Digital Platforms’ Ambitious Growth Plans

Digital Platforms' Ambitious Growth Plans

Digital platforms are the backbone of marketplaces and service providers used by millions daily. Payment capabilities, coupled with rapid mobile adoption, have contributed to their rapid growth. According to a new PYMNTS study, Payments 2022, conducted in conjunction with Stripe, in just five years digital platforms are expected to collectively account for $60 trillion in revenue.

In Q1 2019, 250 heads of digital platforms were surveyed. These platforms spanned segments including business-to-business (B2B), business-to-consumer (B2C), B2B Software-as-a-Service (SaaS) firms, B2C merchant marketplaces, B2C retailers and B2B platforms/utilities.

Imagining a three-year roadmap, most digital platforms have ambitious growth plans: 69.2 percent said they plan to be slightly bigger by 2022, while one-quarter (24.8 percent) predict they will become much bigger.

B2C merchant marketplaces like Etsy and Airbnb were the most optimistic among business types; 93.5 percent saw themselves growing. No one imagined they would shrink, but B2B SaaS firms and B2B platforms/utilities were the most uncertain about the near future.

Nearly all (94.0 percent) of the platforms said they planned to expand geographically in the next three years. The top regions for expansion were U.S. neighbors. Nearly half (49.6 percent) weren’t currently in Canada but wanted to expand there, and 58.0 percent said the same of Mexico.

Expansion also included new capabilities and channels. Sixty-one percent of the platforms in the study said they have plans to add more payments processing platforms in the near future. The top reason (84.9 percent) for adding more payments platforms was to facilitate the abovementioned geographic expansion, followed by the ability to offer customers more options (80.9 percent) and to expand the number of currencies (64.5 percent), which also speaks to expanding into new regions.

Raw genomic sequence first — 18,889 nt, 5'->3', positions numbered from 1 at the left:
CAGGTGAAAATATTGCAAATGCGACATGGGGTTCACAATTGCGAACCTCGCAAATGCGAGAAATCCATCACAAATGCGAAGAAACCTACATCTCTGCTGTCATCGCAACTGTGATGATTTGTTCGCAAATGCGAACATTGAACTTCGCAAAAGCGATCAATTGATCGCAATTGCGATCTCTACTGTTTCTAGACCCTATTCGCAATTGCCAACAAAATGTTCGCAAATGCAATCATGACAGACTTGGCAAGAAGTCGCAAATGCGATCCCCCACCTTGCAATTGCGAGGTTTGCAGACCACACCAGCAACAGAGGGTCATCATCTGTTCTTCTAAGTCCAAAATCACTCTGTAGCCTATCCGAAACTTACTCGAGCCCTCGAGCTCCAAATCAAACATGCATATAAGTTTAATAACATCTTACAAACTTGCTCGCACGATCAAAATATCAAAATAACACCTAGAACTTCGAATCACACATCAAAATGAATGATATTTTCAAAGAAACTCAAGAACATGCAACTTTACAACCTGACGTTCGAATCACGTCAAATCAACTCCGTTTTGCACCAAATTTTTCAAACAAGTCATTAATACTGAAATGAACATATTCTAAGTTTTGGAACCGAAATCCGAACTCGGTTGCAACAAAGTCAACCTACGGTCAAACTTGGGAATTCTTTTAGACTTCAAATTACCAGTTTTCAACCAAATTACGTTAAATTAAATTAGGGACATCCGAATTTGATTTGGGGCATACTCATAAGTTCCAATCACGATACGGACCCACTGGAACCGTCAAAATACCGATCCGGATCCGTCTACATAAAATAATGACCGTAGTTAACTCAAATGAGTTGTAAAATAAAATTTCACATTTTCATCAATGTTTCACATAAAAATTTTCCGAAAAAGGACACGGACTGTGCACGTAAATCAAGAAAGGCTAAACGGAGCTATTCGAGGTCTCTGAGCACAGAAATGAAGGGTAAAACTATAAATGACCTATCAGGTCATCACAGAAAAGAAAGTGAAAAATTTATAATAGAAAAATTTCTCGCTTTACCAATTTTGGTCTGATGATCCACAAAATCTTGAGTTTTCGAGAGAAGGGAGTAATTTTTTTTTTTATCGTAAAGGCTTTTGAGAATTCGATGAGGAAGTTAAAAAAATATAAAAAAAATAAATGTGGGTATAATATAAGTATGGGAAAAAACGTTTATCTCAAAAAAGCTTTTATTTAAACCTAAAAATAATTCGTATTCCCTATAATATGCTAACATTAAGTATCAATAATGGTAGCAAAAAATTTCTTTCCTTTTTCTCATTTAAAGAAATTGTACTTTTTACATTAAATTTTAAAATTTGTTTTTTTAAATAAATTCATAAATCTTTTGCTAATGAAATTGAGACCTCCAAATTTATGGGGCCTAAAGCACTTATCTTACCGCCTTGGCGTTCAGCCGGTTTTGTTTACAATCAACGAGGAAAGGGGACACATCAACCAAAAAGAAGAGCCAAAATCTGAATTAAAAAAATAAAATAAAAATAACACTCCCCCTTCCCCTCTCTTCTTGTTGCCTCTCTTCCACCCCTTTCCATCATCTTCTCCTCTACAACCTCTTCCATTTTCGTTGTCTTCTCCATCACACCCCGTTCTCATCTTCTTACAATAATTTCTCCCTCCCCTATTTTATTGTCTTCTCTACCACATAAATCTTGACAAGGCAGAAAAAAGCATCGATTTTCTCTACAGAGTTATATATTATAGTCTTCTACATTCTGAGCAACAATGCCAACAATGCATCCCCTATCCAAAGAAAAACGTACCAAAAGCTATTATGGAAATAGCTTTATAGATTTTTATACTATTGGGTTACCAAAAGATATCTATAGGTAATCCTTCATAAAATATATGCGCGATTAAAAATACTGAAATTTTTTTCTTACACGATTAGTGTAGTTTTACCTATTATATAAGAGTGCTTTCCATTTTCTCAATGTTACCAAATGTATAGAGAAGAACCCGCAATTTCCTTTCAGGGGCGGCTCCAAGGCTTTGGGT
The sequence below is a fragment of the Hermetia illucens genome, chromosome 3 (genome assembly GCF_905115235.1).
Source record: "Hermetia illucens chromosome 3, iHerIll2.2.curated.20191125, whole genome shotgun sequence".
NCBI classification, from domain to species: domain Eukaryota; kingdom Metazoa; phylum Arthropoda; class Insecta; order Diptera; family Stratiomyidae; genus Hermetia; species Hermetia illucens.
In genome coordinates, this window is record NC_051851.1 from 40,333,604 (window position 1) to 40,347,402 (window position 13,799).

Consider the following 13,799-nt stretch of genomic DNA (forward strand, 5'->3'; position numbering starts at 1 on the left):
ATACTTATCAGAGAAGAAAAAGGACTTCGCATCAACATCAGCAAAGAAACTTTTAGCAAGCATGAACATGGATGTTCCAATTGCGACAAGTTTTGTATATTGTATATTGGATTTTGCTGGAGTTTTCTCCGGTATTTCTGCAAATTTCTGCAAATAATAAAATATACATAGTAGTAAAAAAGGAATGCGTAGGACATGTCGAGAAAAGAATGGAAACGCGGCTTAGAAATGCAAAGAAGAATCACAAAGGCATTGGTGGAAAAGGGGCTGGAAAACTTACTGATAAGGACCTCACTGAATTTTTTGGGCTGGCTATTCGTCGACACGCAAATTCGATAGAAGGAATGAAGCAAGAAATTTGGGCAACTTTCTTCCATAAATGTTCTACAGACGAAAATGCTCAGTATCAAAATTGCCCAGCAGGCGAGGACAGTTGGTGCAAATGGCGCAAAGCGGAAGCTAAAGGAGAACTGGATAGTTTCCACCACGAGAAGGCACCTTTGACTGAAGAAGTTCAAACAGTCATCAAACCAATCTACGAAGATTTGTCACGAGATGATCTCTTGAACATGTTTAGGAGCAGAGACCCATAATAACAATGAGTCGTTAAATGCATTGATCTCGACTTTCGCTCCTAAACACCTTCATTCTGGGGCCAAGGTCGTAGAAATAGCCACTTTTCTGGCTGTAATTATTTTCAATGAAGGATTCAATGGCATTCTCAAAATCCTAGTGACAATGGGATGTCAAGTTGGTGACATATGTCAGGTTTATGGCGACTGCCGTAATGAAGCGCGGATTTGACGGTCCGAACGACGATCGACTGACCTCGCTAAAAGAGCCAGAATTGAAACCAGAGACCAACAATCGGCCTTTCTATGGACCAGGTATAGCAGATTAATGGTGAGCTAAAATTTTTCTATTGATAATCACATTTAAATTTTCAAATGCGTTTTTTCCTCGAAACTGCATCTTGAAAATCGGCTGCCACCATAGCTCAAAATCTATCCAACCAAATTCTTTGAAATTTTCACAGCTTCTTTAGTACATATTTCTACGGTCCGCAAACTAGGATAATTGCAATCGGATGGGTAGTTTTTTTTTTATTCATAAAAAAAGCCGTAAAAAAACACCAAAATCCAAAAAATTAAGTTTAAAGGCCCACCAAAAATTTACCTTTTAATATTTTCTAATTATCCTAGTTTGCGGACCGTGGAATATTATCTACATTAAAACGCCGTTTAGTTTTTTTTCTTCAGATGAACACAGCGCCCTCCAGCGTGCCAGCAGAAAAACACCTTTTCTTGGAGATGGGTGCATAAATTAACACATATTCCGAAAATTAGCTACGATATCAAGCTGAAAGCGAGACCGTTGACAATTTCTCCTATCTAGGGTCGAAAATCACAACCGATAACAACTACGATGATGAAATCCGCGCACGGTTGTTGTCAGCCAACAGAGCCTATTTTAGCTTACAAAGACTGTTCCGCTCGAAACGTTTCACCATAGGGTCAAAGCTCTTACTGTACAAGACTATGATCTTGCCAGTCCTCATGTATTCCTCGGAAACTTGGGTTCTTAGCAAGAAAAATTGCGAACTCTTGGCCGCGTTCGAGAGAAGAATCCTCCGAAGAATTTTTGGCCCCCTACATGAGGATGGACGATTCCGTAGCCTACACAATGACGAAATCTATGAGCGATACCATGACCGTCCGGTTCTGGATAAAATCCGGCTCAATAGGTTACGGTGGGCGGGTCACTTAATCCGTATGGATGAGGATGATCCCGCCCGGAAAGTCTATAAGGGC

Around three-quarters have digital channels and wish to expand them. Voice recognition like Amazon’s Alexa was the offering with the lowest current adoption but the highest future plans (75.2 percent). Offline expansion was also in the cards for 43.6 percent.

What will enable these expansions? According to 75 percent of platforms, implementing real-time payments capabilities is key.

On the bright side, only 2 percent cited complications with real-time payments as a barrier. Most (30 percent) mentioned payment processing generally, while data security (19.2 percent) and cross-border payments (10.8 percent) also posed problems.

Thanks to the growth of digital commerce, cross-border shopping has become easier for consumers, but facilitating cross-border payments can be complicated – and costly –for merchants.

Most of the platforms (62.8 percent) say their payment platforms are “somewhat” cost-effective for foreign exchange (FX) management. They give themselves higher marks on local payment options and domestic processing.

Many regional coalitions have sprung up to facilitate cross-border payments, like the European Payments Council launching the pan-European SEPA Instant Credit Transfer (SCT), while Southeast Asian countries like Thailand, Vietnam, Malaysia, Singapore and Indonesia have agreed to interconnect their real-time payments networks.

The U.S. is not a member of similar partnerships, so cross-border payments will likely be the domain of private companies like Ripple that use blockchain technology.

A good deal of the platforms included in the study were U.S.-based, so 61 percent of companies surveyed earn less than 40 percent of their annual revenue from non-U.S. customers. By segment, the companies with the most revenue coming from foreign customers were B2B platforms/utilities like Shopify or DocuSign, and B2C services/marketplaces like TaskRabbit or Lyft.

Earlier this month, Amazon announced the closure of its China marketplace,, which facilitated buying and selling among Chinese consumers. and will shift its focus to cross-border eCommerce. While Amazon dominates in the U.S., Amazon China only had around 6 percent of imports in the country in 2018, according to iResearch.

U.S. startups are still trying to court the lucrative Chinese market, though. Earlier this year, Allbirds, known for its wool sneakers, launched a brick-and-mortar shop in Shanghai and began selling online via Tmall. This move reinforces the survey participants’ expansion plans through both digital and physical channels.